Digital health, also known as e-health, m-health, or in the mental health field, as e-mental health, is the use of the internet and related technologies to deliver health services and information. E-mental health includes web-based tools, mobile apps, social media supports, specialized robots, and more.
As a person with lived experience of mental health issues and an enthusiastic user of e-mental health products, I applied to Canada Health Infoway’s Engaged Patient Challenge and was one of five winners who were chosen to attend the 2016 Infoway Partnership Conference in Toronto, all expenses paid. Canada Health Infoway is an organization that promotes the development and adoption of e-health, and they recognize the value of patient engagement and wanted us to be a part of their gathering. After all, if end users don’t support e-health products, they’re a waste of money.
At the conference, I saw many interesting and inspiring presentations, including from patients who talked about their user experience with things like electronic health records. While not a mental health conference, there was a presence from the Mental Health Commission of Canada (who had previously released an e-mental health briefing paper), including a panel presentation with speakers who talked about the benefits of online CBT, and a (private) peer support forum called the Big White Wall.
There were ample opportunities for networking, so I met peers, service providers, policymakers, and tech developers at the conference. My question for many of them was simple and repeated: Where are the opportunities for collaboration and co-design of e-health products? Sadly, while everyone agreed that e-health is better with end user co-design in collaborations that run the full gamut from conception to product testing, nobody shared tangible solutions for matching patients with developers to create and improve products.
CREST.BD, on the other hand, has always worked within a collaborative framework of community-based participatory research, and knows the benefits of working with peer researchers to create e-mental health tools. Through these collaborations they’ve successfully launched the Bipolar Quality of Life Tool, and the Bipolar Wellness Centre.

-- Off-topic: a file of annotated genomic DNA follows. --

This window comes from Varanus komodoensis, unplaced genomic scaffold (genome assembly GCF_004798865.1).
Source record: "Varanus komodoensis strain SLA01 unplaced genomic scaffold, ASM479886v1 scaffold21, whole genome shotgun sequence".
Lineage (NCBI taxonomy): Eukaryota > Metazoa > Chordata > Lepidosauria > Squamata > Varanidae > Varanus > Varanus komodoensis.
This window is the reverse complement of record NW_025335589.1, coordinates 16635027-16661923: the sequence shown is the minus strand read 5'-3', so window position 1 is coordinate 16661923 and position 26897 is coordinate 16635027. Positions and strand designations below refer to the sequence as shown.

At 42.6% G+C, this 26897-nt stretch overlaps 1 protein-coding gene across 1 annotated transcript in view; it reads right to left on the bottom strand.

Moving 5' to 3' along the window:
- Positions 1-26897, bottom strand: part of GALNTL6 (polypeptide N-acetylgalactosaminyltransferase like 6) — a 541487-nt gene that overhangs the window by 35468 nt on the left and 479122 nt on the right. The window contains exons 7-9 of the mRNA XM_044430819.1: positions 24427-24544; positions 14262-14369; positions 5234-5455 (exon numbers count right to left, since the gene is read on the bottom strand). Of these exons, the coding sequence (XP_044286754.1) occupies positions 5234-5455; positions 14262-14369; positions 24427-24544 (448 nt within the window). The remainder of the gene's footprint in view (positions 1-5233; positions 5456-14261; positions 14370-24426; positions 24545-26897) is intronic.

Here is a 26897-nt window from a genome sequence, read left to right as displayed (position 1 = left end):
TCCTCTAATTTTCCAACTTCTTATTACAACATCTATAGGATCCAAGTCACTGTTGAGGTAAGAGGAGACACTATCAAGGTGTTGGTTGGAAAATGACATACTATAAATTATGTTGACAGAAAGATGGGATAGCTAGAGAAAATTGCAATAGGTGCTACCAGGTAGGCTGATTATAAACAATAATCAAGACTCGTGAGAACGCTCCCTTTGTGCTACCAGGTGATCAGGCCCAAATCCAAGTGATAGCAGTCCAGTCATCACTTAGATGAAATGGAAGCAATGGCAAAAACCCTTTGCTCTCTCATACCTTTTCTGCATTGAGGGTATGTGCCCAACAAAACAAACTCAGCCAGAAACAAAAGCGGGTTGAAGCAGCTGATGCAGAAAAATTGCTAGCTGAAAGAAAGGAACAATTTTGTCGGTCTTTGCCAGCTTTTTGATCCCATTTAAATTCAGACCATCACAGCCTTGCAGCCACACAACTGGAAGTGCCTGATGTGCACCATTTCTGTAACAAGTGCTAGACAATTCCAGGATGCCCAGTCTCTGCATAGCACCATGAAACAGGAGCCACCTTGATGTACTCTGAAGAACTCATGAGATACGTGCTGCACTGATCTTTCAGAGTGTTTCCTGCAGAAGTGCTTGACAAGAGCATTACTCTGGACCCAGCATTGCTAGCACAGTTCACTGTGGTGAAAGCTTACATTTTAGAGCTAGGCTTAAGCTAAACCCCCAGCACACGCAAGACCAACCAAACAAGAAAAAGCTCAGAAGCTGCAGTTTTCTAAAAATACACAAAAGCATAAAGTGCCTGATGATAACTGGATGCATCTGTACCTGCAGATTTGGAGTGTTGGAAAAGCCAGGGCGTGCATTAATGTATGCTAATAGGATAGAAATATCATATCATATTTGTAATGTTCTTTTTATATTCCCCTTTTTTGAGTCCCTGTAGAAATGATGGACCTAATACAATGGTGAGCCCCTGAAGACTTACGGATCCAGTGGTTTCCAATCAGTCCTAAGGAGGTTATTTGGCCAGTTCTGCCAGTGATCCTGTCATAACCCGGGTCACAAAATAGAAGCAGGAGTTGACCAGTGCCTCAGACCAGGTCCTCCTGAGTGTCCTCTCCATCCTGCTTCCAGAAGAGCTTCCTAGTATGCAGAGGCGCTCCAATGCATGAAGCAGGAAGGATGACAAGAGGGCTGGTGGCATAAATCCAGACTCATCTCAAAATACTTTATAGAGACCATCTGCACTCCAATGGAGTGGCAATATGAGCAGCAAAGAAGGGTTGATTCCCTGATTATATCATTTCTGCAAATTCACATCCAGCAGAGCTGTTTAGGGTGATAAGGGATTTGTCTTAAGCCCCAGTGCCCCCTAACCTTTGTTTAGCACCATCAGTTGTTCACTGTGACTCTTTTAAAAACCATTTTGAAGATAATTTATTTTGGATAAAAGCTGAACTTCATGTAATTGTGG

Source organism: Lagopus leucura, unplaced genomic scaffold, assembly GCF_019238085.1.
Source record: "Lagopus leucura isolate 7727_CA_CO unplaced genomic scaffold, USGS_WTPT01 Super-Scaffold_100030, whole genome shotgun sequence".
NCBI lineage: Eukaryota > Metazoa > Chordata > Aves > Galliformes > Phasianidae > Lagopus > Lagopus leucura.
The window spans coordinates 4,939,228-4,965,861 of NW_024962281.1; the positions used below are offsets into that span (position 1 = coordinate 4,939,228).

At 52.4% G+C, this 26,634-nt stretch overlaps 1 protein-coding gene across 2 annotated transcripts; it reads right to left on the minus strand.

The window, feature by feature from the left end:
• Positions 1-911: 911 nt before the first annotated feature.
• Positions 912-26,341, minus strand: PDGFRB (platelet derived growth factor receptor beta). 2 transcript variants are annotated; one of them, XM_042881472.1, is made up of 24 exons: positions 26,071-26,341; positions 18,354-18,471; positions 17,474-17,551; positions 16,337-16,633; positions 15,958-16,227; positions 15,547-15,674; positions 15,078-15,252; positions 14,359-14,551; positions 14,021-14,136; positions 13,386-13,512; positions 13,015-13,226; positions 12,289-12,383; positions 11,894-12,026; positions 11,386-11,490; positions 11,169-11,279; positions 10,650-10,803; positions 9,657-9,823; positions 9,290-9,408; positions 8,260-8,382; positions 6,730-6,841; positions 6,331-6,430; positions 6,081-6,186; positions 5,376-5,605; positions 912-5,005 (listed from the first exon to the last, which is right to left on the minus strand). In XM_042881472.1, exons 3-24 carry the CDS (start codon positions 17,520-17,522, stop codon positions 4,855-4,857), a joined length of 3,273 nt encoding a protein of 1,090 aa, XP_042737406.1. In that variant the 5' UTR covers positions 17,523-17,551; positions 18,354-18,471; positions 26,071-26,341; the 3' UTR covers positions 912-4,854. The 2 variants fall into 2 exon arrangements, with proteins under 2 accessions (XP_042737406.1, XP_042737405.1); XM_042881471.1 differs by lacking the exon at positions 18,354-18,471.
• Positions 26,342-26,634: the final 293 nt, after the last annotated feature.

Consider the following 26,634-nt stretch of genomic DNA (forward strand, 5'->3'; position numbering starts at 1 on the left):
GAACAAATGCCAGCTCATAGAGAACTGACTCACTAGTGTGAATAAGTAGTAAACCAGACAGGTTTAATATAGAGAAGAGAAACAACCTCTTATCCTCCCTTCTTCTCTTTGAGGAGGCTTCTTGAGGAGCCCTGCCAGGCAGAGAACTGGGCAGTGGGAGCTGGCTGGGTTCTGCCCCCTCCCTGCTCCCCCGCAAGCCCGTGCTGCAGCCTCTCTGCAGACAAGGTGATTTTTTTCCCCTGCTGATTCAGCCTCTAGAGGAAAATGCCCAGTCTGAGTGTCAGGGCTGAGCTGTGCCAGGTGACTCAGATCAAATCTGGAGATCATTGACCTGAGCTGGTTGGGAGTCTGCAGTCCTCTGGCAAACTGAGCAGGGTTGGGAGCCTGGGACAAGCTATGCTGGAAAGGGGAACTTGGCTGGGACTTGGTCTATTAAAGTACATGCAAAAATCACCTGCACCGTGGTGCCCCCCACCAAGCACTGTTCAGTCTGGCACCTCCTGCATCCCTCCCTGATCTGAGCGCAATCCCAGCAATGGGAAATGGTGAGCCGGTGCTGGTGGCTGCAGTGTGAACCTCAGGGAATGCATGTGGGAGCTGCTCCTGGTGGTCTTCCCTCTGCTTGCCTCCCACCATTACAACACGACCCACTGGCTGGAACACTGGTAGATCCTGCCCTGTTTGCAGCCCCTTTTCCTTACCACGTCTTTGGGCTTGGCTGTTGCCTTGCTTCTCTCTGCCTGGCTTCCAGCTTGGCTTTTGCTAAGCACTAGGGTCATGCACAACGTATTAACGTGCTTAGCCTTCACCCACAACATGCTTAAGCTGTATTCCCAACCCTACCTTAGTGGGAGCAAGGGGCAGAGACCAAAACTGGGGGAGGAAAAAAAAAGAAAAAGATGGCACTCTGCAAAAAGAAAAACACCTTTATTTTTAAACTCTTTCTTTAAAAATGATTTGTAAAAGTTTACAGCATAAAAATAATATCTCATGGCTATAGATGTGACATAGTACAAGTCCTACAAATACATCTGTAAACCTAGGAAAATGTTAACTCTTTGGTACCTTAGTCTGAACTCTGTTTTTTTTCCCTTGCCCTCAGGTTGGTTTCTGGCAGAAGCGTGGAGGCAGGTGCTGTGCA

The Bipolar Quality of Life Tool is a self-management aid that assesses functioning in 14 domains of life from mood to sleep to workplace, and more. After an end user answers scientifically validated questionnaires, a graph is generated that shows which areas are doing well and which could use attention. From there, to follow up on a domain to improve, users are linked to the Bipolar Wellness Centre, which offers a wealth of tips, resources, and videos to help manage life in the domains chosen to focus on. After using the resources, users can go back to the Quality of Life Tool and re-test to see improvements and areas that still need work.
As someone living well with bipolar but still has ups and downs and issues to cope with, both of these e-mental health tools are a boon to help me manage my condition. It’s easy to see that these digital health products are infused with wisdom from lived experience thanks to the peer researchers who worked on them, and they provide tips and insights that I can’t easily find elsewhere. I always enjoy visiting the wellness centre, which is kept up to date with new information and resources recommended by peer researchers, clinicians, and academics, as well as the wider bipolar community.
The success of CREST.BD’s digital health tools relies on true collaboration and co-design with peer researchers, and CREST.BD sets a standard other developers can look to as an excellent model to emulate.